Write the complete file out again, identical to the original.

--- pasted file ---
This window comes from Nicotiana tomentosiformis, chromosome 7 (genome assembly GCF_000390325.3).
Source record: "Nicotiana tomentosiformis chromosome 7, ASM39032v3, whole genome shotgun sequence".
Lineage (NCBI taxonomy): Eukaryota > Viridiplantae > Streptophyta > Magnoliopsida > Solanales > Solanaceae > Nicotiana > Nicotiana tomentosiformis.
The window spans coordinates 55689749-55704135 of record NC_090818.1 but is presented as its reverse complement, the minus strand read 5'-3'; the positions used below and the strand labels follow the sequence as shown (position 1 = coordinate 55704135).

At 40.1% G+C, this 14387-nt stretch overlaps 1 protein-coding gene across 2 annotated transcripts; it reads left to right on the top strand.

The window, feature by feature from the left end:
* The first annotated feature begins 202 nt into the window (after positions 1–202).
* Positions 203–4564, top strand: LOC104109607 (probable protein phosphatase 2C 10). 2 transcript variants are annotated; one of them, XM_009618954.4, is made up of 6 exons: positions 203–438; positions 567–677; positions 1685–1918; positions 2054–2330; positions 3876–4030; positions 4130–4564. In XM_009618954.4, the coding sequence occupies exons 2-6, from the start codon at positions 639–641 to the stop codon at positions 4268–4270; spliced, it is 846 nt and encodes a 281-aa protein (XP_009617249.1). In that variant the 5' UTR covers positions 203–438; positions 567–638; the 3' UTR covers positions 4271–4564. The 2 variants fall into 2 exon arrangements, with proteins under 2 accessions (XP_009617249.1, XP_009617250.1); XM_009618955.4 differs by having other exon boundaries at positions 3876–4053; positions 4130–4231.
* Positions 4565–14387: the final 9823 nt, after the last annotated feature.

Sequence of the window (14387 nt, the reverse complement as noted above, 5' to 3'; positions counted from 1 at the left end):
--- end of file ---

This window comes from Nicotiana tomentosiformis, chromosome 7 (genome assembly GCF_000390325.3).
Source record: "Nicotiana tomentosiformis chromosome 7, ASM39032v3, whole genome shotgun sequence".
Lineage (NCBI taxonomy): Eukaryota > Viridiplantae > Streptophyta > Magnoliopsida > Solanales > Solanaceae > Nicotiana > Nicotiana tomentosiformis.
The window spans coordinates 55689749-55704135 of record NC_090818.1 but is presented as its reverse complement, the minus strand read 5'-3'; the positions used below and the strand labels follow the sequence as shown (position 1 = coordinate 55704135).

At 40.1% G+C, this 14387-nt stretch overlaps 1 protein-coding gene across 2 annotated transcripts; it reads left to right on the top strand.

The window, feature by feature from the left end:
* The first annotated feature begins 202 nt into the window (after positions 1–202).
* Positions 203–4564, top strand: LOC104109607 (probable protein phosphatase 2C 10). 2 transcript variants are annotated; one of them, XM_009618954.4, is made up of 6 exons: positions 203–438; positions 567–677; positions 1685–1918; positions 2054–2330; positions 3876–4030; positions 4130–4564. In XM_009618954.4, the coding sequence occupies exons 2-6, from the start codon at positions 639–641 to the stop codon at positions 4268–4270; spliced, it is 846 nt and encodes a 281-aa protein (XP_009617249.1). In that variant the 5' UTR covers positions 203–438; positions 567–638; the 3' UTR covers positions 4271–4564. The 2 variants fall into 2 exon arrangements, with proteins under 2 accessions (XP_009617249.1, XP_009617250.1); XM_009618955.4 differs by having other exon boundaries at positions 3876–4053; positions 4130–4231.
* Positions 4565–14387: the final 9823 nt, after the last annotated feature.

Sequence of the window (14387 nt, the reverse complement as noted above, 5' to 3'; positions counted from 1 at the left end):